1

revise

play
noun re·vise \ˈrē-ˌvīz, ri-ˈ\

Definition of revise

  1. 1 :  an act of revising :  revision

  2. 2 :  a printing proof that incorporates changes marked in a previous proof

Examples of revise in a sentence

  1. <that paper needs one more revise, and then I think it's ready to turn in>

1591

First Known Use of revise

1591


2

revise

play
verb re·vise \ri-ˈvīz\

Definition of revise

revised

revising

  1. transitive verb
  2. 1 a :  to look over again in order to correct or improve <revise a manuscript> b British :  to study again :  review

  3. 2 a :  to make a new, amended, improved, or up-to-date version of <revise a dictionary> b :  to provide with a new taxonomic arrangement <revising the alpine ferns>

  4. intransitive verb
  5. British :  review 1

revisable

play \-ˈvī-zə-bəl\ adjective

reviser

or

revisor

play \-ˈvī-zər\ noun

Examples of revise in a sentence

  1. We have to revise our plans because of the delays.

  2. I would like to revise my estimate.

Origin and Etymology of revise

Middle French reviser, from Latin revisere to look at again, frequentative of revidēre to see again, from re- + vidēre to see — more at wit


First Known Use: 1596

Synonym Discussion of revise

correct, rectify, emend, remedy, redress, amend, reform, revise mean to make right what is wrong. correct implies taking action to remove errors, faults, deviations, defects <correct your spelling>. rectify implies a more essential changing to make something right, just, or properly controlled or directed <rectify a misguided policy>. emend specifically implies correction of a text or manuscript <emend a text>. remedy implies removing or making harmless a cause of trouble, harm, or evil <set out to remedy the evils of the world>. redress implies making compensation or reparation for an unfairness, injustice, or imbalance <redress past social injustices>. amend, reform, revise imply an improving by making corrective changes, amend usually suggesting slight changes <amend a law>, reform implying drastic change <plans to reform the court system>, and revise suggesting a careful examination of something and the making of necessary changes <revise the schedule>.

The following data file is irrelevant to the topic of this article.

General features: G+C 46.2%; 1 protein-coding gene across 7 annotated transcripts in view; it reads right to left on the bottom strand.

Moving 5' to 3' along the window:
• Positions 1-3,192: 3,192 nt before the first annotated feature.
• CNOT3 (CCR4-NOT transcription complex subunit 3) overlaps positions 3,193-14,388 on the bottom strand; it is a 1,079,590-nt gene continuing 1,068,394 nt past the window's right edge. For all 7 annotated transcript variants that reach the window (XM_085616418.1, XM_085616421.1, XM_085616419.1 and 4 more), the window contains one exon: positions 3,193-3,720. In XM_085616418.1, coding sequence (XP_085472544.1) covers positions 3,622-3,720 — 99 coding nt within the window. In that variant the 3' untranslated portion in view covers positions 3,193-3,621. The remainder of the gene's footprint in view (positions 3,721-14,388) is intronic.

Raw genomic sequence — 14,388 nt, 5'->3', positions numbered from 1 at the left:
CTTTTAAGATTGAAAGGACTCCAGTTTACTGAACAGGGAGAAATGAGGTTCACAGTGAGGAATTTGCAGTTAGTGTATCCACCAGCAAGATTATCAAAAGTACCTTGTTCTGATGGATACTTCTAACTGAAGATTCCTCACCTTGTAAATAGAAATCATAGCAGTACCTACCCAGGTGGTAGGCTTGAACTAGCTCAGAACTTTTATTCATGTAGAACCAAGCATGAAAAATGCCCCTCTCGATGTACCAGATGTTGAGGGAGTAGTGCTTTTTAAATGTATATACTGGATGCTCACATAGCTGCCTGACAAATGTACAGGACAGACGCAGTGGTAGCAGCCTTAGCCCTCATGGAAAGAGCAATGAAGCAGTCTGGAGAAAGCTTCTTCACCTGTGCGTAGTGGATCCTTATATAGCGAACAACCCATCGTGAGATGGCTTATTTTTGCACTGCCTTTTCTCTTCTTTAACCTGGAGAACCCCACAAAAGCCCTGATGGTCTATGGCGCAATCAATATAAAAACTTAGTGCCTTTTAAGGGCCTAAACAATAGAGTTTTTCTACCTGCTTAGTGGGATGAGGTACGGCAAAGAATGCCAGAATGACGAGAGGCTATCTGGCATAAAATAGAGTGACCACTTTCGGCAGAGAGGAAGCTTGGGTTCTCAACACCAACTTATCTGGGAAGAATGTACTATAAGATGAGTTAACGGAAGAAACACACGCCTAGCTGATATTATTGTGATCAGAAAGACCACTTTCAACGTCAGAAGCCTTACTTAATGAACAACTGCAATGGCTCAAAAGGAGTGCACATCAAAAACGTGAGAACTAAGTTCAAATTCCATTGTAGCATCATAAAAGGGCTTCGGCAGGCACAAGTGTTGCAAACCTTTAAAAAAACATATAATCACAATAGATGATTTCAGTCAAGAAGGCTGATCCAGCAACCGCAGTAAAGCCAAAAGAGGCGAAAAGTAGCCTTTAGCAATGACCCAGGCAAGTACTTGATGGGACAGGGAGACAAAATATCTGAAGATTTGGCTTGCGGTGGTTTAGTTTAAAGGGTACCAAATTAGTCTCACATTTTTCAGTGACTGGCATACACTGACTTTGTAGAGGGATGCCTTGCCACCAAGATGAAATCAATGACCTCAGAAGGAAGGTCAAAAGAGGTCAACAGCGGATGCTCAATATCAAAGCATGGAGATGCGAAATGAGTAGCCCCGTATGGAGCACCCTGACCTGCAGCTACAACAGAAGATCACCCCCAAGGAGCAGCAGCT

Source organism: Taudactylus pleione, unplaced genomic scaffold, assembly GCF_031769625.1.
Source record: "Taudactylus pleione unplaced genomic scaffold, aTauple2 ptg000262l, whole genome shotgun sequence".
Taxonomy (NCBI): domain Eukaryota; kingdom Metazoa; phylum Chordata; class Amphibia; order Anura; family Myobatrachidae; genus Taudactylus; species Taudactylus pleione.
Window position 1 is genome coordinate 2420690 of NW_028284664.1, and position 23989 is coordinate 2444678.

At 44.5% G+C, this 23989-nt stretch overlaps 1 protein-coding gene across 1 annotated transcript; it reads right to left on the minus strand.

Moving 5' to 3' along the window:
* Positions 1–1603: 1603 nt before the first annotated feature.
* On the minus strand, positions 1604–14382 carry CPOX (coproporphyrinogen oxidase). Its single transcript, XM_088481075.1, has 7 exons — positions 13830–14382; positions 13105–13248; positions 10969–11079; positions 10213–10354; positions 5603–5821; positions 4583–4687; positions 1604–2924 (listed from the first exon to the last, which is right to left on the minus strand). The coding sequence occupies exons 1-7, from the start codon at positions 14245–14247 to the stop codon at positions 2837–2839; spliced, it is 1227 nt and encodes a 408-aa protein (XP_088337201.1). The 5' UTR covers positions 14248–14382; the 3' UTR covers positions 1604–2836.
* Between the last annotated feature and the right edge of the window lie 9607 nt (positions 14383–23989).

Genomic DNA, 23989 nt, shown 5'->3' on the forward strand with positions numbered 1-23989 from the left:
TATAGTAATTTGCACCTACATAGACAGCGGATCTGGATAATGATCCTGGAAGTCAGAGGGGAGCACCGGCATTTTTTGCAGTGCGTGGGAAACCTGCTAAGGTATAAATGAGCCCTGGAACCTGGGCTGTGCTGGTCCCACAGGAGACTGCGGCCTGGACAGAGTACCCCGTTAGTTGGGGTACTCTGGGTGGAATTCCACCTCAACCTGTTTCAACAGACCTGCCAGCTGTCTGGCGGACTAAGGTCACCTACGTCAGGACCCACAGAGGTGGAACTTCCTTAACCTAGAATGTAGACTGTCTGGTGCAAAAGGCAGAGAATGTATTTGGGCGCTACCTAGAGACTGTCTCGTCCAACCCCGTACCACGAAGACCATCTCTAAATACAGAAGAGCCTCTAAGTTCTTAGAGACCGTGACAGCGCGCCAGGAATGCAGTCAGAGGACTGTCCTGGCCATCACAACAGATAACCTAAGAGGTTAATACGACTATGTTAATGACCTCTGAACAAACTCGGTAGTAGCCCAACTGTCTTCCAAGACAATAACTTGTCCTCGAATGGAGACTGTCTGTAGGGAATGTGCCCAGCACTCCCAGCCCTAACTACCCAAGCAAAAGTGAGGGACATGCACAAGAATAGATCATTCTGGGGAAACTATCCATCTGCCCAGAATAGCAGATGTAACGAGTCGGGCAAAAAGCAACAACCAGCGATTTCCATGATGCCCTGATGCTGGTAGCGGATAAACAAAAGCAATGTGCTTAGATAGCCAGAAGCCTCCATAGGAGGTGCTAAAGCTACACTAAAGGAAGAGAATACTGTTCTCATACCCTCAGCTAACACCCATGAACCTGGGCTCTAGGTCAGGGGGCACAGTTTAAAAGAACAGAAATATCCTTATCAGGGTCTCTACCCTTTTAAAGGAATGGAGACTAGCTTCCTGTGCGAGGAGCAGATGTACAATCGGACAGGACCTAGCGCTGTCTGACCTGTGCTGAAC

correct, accurate, exact, precise, nice, right mean conforming to fact, standard, or truth. correct usually implies freedom from fault or error <correct answers> <socially correct dress>. accurate implies fidelity to fact or truth attained by exercise of care <an accurate description>. exact stresses a very strict agreement with fact, standard, or truth <exact measurements>. precise adds to exact an emphasis on sharpness of definition or delimitation <precise calibration>. nice stresses great precision and delicacy of adjustment or discrimination <makes nice distinctions>. right is close to correct but has a stronger positive emphasis on conformity to fact or truth rather than mere absence of error or fault <the right thing to do>.

REVISE Defined for English Language Learners


2

revise

play
verb re·vise \ri-ˈvīz\

Definition of revise for English Language Learners

  • : to make changes especially to correct or improve (something)

  • : to study (something) again


REVISE Defined for Kids

revise

play
verb re·vise \ri-ˈvīz\

Definition of revise for Students

revised

revising

  1. :  to make changes that correct or improve <I revised my book report.>



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